On the surface this is "just" another jump&run – one that wouldn't stand a chance against Mario & Co. But add imagery, unusual metaphors and a simple but very moving story you'll get a fairy tale that reminds me of ICO in its best moments.
An absolutely wonderful and moving game that tells a tale of humanity and how we, as people, deal with trauma, and how those experiences shape us. But this isn't just another indie game trying to tug at your heart strings, but it's a surprisingly solid platforming game with creative spaces designed to be explored.
Papo & Yo belongs in the company of Playstation classics such as Journey, Flower, Ico, and Shadow of the Colossus because it pushes the video game art form forward. Not only does it tackle an extremely sensitive topic most game companies wouldn't touch, but it does so in such a heartwarming, and later, heartcrushing way. Everything about this game - its setting, characters, story - is a stark departure from what gamers are used to seeing. And that's a great thing!
The puzzles scattered throughout the game bring an imaginative whimsy to the Brazilian favela Quico and his friends run around in. The music adds an acoustic layer to an already charming game - I just wish there was more of it! Without spoiling it, Papo & Yo's ending is one of the most heartcrushing endings in the history of video games and you will regret missing out on it. The entire last fourth of the game is a rollercoaster of emotion and fantasy that is like no other video game before it.
While the deeply personal story may not be for everyone, it is without question a game that needs to be experienced by all gamers because it will change the way you think about games.
More than any of its clipping issues or framerate dips, it's Caballero's opening words that resonate throughout the entire experience, an emotionally raw dedication to his family that lingers in black and white, piercing each heartbreakingly symbolic interaction between Quico and Monster.
I cannot remember the last time I played a game with so much heart & soul in its textures and scripts. Unfortunately, although Papo & Yo is probably one of the most heartbreaking, emotional and emphatic games of this generation, the feelings and experiences are above the playable side, something that makes the constant puzzles mostly mere an anecdote, but gives at the same time a powerful walkthrough.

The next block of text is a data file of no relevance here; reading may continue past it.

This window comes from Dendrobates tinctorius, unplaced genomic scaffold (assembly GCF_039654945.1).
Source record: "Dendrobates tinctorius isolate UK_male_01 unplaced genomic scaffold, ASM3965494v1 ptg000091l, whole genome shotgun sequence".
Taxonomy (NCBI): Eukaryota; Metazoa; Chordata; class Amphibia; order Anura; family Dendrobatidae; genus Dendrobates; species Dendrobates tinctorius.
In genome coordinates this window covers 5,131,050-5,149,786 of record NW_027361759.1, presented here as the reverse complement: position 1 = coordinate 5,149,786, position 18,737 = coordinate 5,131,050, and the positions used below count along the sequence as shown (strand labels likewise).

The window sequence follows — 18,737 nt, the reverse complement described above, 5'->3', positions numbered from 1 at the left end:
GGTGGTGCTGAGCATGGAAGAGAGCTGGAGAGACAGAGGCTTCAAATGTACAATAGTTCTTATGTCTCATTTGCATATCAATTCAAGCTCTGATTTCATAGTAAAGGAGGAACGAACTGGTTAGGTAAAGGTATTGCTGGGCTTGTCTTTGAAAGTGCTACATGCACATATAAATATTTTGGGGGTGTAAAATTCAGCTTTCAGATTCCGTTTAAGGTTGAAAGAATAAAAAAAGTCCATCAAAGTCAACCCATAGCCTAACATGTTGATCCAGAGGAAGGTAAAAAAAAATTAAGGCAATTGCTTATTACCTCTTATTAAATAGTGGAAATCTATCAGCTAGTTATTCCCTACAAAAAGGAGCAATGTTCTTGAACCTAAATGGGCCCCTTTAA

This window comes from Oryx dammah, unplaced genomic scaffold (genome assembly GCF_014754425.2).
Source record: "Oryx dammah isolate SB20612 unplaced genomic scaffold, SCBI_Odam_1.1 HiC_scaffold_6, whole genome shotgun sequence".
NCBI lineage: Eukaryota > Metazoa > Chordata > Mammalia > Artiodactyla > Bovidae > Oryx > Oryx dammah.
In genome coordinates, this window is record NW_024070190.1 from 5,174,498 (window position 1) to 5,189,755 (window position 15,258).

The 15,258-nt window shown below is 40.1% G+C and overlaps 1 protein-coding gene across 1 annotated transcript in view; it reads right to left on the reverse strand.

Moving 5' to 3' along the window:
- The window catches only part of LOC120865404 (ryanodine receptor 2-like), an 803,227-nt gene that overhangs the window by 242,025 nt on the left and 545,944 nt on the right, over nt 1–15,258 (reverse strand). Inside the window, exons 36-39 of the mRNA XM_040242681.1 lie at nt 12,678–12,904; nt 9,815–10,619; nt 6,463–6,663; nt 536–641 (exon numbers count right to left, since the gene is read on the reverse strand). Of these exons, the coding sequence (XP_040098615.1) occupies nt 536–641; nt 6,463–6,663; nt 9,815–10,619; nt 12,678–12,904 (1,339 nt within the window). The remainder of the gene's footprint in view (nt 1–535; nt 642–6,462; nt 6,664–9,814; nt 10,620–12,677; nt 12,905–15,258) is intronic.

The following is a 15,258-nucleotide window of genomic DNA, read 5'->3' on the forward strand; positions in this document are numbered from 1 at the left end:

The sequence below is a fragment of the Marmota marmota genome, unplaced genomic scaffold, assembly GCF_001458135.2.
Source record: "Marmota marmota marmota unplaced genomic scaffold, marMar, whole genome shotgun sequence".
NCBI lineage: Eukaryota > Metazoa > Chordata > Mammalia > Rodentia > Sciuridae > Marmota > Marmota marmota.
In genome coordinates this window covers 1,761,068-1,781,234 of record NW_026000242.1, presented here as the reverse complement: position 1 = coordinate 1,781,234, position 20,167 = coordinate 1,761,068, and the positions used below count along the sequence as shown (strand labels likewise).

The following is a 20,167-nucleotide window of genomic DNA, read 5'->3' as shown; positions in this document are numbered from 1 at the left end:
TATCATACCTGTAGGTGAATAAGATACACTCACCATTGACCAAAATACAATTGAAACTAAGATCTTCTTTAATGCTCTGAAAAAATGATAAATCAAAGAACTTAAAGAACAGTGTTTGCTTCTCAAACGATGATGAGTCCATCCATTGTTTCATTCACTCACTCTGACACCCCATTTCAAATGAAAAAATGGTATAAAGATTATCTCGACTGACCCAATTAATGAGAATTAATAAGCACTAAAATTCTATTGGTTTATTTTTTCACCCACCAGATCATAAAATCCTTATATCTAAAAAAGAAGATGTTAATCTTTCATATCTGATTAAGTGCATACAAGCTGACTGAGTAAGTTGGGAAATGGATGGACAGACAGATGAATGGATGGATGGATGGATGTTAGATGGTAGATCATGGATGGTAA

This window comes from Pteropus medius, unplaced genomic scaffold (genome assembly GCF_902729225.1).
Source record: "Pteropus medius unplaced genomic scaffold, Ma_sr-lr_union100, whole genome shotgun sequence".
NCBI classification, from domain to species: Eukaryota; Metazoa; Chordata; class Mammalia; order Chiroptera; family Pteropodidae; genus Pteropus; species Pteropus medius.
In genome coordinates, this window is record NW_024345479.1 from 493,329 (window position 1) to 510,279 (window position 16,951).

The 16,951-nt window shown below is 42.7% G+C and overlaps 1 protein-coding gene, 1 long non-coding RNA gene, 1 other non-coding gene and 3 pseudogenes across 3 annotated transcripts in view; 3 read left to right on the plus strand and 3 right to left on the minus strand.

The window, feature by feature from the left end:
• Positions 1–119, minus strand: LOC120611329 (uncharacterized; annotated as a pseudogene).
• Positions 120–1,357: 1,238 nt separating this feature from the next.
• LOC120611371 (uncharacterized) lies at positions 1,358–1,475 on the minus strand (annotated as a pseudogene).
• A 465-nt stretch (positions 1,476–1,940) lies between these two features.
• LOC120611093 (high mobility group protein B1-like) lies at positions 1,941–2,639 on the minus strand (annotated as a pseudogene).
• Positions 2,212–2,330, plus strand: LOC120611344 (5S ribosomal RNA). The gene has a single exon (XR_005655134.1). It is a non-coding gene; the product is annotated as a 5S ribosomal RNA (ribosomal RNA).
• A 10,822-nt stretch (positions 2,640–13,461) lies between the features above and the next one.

The on-paper premise of a traumatic childhood brought to life as a playable short story is brilliant, but the wounded execution can't quite sell the emotional expression. Papo & Yo bookends a technically disastrous and wholly uninteresting adventure game with brief moments of emotional resonance.
This game could present some bugs. This game could start slow.
But this game perfectly manage to tell a deep story, with a perfect pace.
The game design around it could be described as "incredibly creative". It is true that game mechanics don't change that much, but every time the reaction to this mechanics is different.
Sometimes pulling a switch will trigger a scenery change, sometimes it will make an house fly.
The level design is just amazing.
The art direction, as the music, is perfect. The graphics are great and the visual style is amazing. Also, the game contains some of the best acoustic musics of the year.
One last thing: the ending. The game should be played just for it.
Thanks Minority, for this little gem!
Papo & Yo offers just about everything: A captivating story seldom (if ever) seen in video games, gameplay reminiscent of past favorites like Ico and Portal, absolutely beautiful environs, and incentive to play through much more than once. But allow me to put things into perspective. I'm not one who usually enjoys downloadable titles on the PlayStation Store, simply because they often lack what I want most in a game - replay value and longevity. Most would call it blasphemy but in this regard, I always found ThatGameCompany titles to disappoint. And while most lament ThatGameCompany's departure from PlayStation exclusivity, I'm sitting here playing Papo & Yo hoping that Minority Media is what's next for the PlayStation Network.